I work for Seventh Generation, one of the founding members of the Whole Planet Foundation Supplier Alliance for Microcredit, an alliance of like-minded companies who provide funding for microcredit projects worldwide. So when I had the opportunity to begin working with Whole Foods in my current role, I was thrilled to begin working with the Whole Planet Foundation as well.
It's the mission of Whole Planet Foundation® (WPF) to empower the poor through microcredit in communities that supply Whole Foods stores with products. Whole Foods sources products from more than 100 countries around the world. The poverty in many of these countries is overwhelming, but through microcredit loans poor women in many communities are able to create or expand home-based businesses and lift themselves and their families out of poverty.
Each year, Whole Planet Foundation (WPF) invites members of the Supplier Alliance to go into the field to visit microcredit clients (3 cities in Thailand, in this case) and see how a simple investment in their lives has generated abundant results and prosperity for them and their families and villages. This was my first big international trip (and certainly my first time to the other side of the planet!), so I wanted to share a bit of what I saw and experienced while I was in Thailand.
The most incredible experience from my trip was my time spent with the microcredit clients. We drove into these villages and as we did, what I saw out of my window was some of the most beautiful landscapes I had ever seen - which stood in stark contrast to the abject poverty in which many of the villagers live. As we unloaded in the first village, I wasn't sure what to expect. We unloaded and what I saw was that we were guests of honor for the day! We filed into the community building and the village leaders and credit clients shared stories with us about how the investments they had received had been used and how their lives had been changed. Some of the women had been able to invest in beads and as a result were making beaded crafts that they were then able to sell in local markets or in the large weekend market in Bankok. A few of the clients had been able to move into farming (and several of us were able to eat their rice and bananas - delicious). One woman had built a loom and had begun weaving silk into cloth. Regardless of what category of commerce they were engaging in, the common thread was that they were now able to manage their own small businesses and the resulting income was beginning to change their lives.
Some other stand-out experiences include:
The FOOD! I had read horror stories about people falling ill while travelling, so I packed a bunch of Clif bars and braced myself for the worst. However, the food was amazing! While the restaurants we ate at were great, the best food I had was prepared for the team by our local hosts. The rice and fresh vegetables and curries were delicious - and I even tried a new fruit. It opened up and tasted a little like a fleshier version of a grape inside - yum! Tamarind and lychee were also new favorites.
The HIKE! On our last day in Chiang Mai, we went as a team on a hike up to a village. The hike was quite an adventure, through cornfields, across thatch bridges and logs. It got even more exciting when we discovered that the road we were supposed to walk along had washed away in the recent rains! So we hiked along (and sometimes THROUGH) the river to an incredible village on the side of the mountain to meet some of the most gracious hosts I have even encountered.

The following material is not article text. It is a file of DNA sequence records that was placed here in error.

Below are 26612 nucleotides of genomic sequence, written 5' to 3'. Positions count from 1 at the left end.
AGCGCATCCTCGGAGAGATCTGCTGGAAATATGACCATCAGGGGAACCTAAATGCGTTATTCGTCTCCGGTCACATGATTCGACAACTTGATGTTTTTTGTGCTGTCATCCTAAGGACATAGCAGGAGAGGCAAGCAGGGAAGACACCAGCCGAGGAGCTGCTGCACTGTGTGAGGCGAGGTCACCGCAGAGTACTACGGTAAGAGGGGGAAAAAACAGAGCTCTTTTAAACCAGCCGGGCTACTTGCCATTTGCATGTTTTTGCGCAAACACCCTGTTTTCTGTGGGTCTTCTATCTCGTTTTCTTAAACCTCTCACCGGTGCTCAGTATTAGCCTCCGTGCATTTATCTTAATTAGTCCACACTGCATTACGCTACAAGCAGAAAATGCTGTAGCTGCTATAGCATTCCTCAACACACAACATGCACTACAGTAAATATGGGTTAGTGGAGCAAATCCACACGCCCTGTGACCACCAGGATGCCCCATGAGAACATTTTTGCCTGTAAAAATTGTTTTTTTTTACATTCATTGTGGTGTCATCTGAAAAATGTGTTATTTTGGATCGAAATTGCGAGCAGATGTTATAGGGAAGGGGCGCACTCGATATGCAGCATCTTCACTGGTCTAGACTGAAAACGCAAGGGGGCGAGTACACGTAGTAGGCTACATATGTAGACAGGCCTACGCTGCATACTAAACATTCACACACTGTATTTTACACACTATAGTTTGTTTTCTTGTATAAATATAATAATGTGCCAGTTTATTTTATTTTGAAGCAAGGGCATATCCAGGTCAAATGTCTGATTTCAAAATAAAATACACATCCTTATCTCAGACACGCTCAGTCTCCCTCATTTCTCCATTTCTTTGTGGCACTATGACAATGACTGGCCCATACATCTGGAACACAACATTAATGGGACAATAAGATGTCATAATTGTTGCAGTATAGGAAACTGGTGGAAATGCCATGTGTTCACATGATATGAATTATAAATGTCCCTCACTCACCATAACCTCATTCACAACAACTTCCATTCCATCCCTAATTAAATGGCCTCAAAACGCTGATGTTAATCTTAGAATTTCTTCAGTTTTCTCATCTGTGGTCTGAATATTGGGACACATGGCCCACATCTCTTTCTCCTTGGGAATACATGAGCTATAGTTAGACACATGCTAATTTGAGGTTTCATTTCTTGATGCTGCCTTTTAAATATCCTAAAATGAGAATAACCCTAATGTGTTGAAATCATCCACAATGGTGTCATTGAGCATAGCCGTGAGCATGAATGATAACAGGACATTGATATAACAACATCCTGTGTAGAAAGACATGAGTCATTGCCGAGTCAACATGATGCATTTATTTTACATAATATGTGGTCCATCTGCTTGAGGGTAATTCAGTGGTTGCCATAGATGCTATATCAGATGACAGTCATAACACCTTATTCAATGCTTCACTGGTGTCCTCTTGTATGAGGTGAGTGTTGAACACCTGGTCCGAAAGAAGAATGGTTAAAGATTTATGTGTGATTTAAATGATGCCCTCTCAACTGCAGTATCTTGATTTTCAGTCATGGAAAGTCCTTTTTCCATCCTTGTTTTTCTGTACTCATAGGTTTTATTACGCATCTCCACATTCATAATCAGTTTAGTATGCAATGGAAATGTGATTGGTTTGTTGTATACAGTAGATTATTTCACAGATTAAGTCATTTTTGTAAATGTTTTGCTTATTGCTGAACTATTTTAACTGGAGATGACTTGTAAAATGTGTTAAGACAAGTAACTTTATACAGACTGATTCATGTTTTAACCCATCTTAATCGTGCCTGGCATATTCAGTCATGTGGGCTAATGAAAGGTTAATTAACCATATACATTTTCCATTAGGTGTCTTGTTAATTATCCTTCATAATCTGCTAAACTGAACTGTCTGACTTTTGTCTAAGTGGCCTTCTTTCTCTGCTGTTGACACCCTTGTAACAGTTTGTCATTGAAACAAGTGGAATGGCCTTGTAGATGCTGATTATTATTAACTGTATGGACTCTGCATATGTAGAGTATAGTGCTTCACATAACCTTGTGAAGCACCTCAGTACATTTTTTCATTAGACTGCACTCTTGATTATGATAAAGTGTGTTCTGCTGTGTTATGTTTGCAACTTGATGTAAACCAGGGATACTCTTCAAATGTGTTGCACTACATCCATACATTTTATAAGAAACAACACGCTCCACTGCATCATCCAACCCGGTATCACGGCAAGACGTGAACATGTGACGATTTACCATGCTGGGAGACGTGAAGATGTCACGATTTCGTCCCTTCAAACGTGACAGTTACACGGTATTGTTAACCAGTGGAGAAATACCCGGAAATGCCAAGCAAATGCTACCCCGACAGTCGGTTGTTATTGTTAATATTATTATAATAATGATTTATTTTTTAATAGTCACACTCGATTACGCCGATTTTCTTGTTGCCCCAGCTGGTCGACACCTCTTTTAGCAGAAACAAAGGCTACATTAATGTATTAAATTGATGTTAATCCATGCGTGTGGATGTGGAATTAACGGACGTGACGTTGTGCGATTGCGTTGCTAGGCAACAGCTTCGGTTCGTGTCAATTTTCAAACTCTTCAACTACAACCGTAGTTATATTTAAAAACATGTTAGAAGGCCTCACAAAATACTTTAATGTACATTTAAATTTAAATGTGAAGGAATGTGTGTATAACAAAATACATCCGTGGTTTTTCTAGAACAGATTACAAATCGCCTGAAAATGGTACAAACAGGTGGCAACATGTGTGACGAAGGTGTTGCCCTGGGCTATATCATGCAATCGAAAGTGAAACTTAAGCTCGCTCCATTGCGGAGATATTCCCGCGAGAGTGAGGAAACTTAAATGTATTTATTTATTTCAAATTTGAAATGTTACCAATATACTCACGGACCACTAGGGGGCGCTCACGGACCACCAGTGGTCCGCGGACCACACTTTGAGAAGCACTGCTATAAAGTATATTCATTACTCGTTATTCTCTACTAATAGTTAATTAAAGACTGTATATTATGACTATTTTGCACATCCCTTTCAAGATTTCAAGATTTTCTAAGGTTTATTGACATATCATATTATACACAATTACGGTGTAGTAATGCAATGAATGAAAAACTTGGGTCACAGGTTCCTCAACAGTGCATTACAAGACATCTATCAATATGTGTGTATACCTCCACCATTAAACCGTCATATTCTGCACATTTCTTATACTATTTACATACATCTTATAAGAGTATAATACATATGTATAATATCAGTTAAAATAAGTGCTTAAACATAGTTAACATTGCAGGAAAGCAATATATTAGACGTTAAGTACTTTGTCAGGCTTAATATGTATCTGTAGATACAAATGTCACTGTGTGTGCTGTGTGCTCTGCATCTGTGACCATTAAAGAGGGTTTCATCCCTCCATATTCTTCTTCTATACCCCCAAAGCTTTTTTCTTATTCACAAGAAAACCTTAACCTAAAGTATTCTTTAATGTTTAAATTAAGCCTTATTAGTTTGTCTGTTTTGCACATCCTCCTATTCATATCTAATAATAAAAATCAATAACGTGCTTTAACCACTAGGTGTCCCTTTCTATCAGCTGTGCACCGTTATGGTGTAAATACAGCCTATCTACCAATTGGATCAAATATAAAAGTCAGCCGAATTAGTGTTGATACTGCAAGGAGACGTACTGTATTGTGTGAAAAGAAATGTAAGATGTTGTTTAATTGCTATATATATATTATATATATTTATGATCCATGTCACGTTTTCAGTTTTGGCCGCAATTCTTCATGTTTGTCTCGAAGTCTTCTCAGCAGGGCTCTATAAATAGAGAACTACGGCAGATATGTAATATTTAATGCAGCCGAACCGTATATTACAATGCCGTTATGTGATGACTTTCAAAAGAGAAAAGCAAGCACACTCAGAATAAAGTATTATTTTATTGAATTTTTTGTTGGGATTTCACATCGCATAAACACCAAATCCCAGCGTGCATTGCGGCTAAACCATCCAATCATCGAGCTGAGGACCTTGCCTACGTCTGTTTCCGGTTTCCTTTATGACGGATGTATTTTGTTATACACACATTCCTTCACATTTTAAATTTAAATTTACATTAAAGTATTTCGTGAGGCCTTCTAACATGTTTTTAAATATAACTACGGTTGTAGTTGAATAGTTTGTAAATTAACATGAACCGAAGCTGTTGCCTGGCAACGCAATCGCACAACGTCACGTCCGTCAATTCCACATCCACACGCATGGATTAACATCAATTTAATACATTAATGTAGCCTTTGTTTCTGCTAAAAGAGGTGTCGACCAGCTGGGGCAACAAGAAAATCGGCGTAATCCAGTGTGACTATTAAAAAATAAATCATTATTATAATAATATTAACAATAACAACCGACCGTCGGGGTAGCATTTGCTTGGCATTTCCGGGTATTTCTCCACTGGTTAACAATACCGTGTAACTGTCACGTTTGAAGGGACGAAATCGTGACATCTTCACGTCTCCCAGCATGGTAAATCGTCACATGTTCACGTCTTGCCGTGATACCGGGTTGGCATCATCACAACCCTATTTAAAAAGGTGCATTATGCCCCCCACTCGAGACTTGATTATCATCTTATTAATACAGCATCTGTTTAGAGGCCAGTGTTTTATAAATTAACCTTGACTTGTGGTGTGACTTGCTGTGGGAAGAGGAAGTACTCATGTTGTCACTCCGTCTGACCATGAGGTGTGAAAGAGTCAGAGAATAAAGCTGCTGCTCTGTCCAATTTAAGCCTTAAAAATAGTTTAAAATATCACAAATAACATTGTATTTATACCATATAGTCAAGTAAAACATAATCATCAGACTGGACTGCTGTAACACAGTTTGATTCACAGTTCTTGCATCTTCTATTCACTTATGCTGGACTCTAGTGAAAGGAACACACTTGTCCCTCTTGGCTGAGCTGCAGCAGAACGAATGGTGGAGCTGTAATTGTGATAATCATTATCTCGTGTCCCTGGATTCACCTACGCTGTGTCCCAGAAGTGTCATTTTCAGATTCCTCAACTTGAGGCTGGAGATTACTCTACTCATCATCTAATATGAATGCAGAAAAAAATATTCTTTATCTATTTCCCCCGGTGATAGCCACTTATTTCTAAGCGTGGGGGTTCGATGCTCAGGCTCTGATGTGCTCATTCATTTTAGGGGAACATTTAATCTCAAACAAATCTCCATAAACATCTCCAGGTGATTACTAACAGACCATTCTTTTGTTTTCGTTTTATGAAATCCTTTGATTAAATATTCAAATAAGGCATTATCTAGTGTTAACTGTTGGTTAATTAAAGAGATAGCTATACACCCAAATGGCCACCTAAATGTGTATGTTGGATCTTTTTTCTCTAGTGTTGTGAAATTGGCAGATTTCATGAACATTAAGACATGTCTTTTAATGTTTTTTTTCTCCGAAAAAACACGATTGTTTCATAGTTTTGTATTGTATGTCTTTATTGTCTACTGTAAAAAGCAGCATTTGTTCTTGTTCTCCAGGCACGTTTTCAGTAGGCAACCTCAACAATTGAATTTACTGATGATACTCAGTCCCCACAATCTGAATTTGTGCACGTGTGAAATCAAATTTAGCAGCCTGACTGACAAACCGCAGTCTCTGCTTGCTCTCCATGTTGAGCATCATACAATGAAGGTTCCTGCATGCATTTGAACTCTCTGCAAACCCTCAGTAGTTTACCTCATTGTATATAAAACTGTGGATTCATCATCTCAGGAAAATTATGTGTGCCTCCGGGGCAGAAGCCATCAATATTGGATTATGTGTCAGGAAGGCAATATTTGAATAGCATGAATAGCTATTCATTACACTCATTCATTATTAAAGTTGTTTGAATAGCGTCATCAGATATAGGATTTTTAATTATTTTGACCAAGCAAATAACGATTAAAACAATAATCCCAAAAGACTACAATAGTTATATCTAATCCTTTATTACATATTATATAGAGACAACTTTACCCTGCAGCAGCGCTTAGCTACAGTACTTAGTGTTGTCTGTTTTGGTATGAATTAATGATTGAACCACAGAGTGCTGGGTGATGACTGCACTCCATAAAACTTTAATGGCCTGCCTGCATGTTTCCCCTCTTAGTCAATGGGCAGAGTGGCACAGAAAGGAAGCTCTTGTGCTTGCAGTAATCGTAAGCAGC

The SILK! I have to be honest - I had never given a moment's thought as to how silk was made. In one of the villages we visited, one of the clients not only wove incredibly beautiful fabrics from silk, but also made the silk herself. They raised the silkworms (yellow pods), harvested the silk, washed and dyed it and then wove it on a massive loom that they had made themselves. Talk about scrappy ingenuity!
The ELEPHANTS! I can't begin to tell you what a wild experience it was to see elephants "out and about" (read: not in a zoo). We saw a few walking along the side of the road - and I even got to climb atop one of the villager's pet elephants.
The FRIENDS! I wasn't sure what to expect when I signed-up to travel with a group of people I had never met before. It really felt a bit like freshman orientation week before you go off to university. We shared some incredible experiences together and became "thick as thieves" by the end of the week.
Thailand is truly a developing nation, a place where families live in simple huts (which are often on stilts) with livestock milling around. It is a place where even the locals won't drink any running water they have access to and bathrooms are... rudimentary at best. They live very simply in most of the country in what most Americans would consider impoverished conditions. However, the work that WPF is doing (supported by an entire network of suppliers, stores and customers) is changing lives.
What I saw that was the most amazing (and what I still see when I remember my trip) is the hope in the eyes of the adults and children - something that really resonated with me as a parent. These are people and parents who were not sure how they would be able to care for their families. Now they have businesses and are able to sell their wares and improve the quality of life for their families. These mothers and fathers were grinning ear-to-ear as they told us (through translators) about the changes that had taken place in their families and villages and their hope for even better futures for themselves and their children. The children looked at their parents with smiles as we were introduced to them which really added another layer of richness to this experience. There is no greater treasure that can be bestowed upon a child than the gift of hope - hope for a better life and maybe even more opportunities.